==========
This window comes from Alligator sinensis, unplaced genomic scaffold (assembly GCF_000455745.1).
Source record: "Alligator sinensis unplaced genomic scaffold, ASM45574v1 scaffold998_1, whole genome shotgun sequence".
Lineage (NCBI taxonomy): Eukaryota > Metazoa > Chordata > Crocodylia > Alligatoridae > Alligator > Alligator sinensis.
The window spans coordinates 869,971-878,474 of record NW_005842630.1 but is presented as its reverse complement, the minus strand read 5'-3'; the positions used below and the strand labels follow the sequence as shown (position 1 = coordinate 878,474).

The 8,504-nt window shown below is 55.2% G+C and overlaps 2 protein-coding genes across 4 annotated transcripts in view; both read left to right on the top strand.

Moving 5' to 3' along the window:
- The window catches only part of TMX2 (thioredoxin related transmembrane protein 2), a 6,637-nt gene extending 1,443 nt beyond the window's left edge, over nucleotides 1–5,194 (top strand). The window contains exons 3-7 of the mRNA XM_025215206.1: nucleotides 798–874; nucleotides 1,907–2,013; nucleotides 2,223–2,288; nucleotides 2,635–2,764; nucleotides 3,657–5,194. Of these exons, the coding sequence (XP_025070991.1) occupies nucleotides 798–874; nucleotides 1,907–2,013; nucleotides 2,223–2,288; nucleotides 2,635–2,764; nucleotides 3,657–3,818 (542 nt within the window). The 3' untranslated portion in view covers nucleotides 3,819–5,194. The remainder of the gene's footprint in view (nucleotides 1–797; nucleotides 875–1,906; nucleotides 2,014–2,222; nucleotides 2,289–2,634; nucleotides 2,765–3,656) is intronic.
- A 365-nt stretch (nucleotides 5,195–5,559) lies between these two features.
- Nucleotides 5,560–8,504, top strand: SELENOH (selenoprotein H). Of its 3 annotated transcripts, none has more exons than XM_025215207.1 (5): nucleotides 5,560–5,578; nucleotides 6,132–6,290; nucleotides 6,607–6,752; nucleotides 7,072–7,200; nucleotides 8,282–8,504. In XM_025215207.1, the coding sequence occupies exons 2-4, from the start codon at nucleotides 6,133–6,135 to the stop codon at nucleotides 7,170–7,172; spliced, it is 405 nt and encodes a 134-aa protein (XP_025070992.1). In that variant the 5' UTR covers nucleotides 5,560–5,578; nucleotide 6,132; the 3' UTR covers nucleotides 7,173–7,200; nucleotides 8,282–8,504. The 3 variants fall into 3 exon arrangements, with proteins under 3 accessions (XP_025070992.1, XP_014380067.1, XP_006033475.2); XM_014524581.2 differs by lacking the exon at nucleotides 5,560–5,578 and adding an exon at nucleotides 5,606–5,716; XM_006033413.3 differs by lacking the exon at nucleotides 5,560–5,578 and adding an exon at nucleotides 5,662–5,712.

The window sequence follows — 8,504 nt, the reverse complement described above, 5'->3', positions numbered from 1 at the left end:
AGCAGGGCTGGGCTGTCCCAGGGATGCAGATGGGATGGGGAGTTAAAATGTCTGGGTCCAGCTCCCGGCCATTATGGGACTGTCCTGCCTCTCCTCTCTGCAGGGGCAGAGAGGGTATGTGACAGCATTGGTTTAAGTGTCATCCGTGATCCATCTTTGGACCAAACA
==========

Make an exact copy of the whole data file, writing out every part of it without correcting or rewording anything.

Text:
This window comes from Alligator sinensis, unplaced genomic scaffold (assembly GCF_000455745.1).
Source record: "Alligator sinensis unplaced genomic scaffold, ASM45574v1 scaffold998_1, whole genome shotgun sequence".
Lineage (NCBI taxonomy): Eukaryota > Metazoa > Chordata > Crocodylia > Alligatoridae > Alligator > Alligator sinensis.
The window spans coordinates 869,971-878,474 of record NW_005842630.1 but is presented as its reverse complement, the minus strand read 5'-3'; the positions used below and the strand labels follow the sequence as shown (position 1 = coordinate 878,474).

The 8,504-nt window shown below is 55.2% G+C and overlaps 2 protein-coding genes across 4 annotated transcripts in view; both read left to right on the top strand.

Moving 5' to 3' along the window:
- The window catches only part of TMX2 (thioredoxin related transmembrane protein 2), a 6,637-nt gene extending 1,443 nt beyond the window's left edge, over nucleotides 1–5,194 (top strand). The window contains exons 3-7 of the mRNA XM_025215206.1: nucleotides 798–874; nucleotides 1,907–2,013; nucleotides 2,223–2,288; nucleotides 2,635–2,764; nucleotides 3,657–5,194. Of these exons, the coding sequence (XP_025070991.1) occupies nucleotides 798–874; nucleotides 1,907–2,013; nucleotides 2,223–2,288; nucleotides 2,635–2,764; nucleotides 3,657–3,818 (542 nt within the window). The 3' untranslated portion in view covers nucleotides 3,819–5,194. The remainder of the gene's footprint in view (nucleotides 1–797; nucleotides 875–1,906; nucleotides 2,014–2,222; nucleotides 2,289–2,634; nucleotides 2,765–3,656) is intronic.
- A 365-nt stretch (nucleotides 5,195–5,559) lies between these two features.
- Nucleotides 5,560–8,504, top strand: SELENOH (selenoprotein H). Of its 3 annotated transcripts, none has more exons than XM_025215207.1 (5): nucleotides 5,560–5,578; nucleotides 6,132–6,290; nucleotides 6,607–6,752; nucleotides 7,072–7,200; nucleotides 8,282–8,504. In XM_025215207.1, the coding sequence occupies exons 2-4, from the start codon at nucleotides 6,133–6,135 to the stop codon at nucleotides 7,170–7,172; spliced, it is 405 nt and encodes a 134-aa protein (XP_025070992.1). In that variant the 5' UTR covers nucleotides 5,560–5,578; nucleotide 6,132; the 3' UTR covers nucleotides 7,173–7,200; nucleotides 8,282–8,504. The 3 variants fall into 3 exon arrangements, with proteins under 3 accessions (XP_025070992.1, XP_014380067.1, XP_006033475.2); XM_014524581.2 differs by lacking the exon at nucleotides 5,560–5,578 and adding an exon at nucleotides 5,606–5,716; XM_006033413.3 differs by lacking the exon at nucleotides 5,560–5,578 and adding an exon at nucleotides 5,662–5,712.

The window sequence follows — 8,504 nt, the reverse complement described above, 5'->3', positions numbered from 1 at the left end:
AGCAGGGCTGGGCTGTCCCAGGGATGCAGATGGGATGGGGAGTTAAAATGTCTGGGTCCAGCTCCCGGCCATTATGGGACTGTCCTGCCTCTCCTCTCTGCAGGGGCAGAGAGGGTATGTGACAGCATTGGTTTAAGTGTCATCCGTGATCCATCTTTGGACCAAACA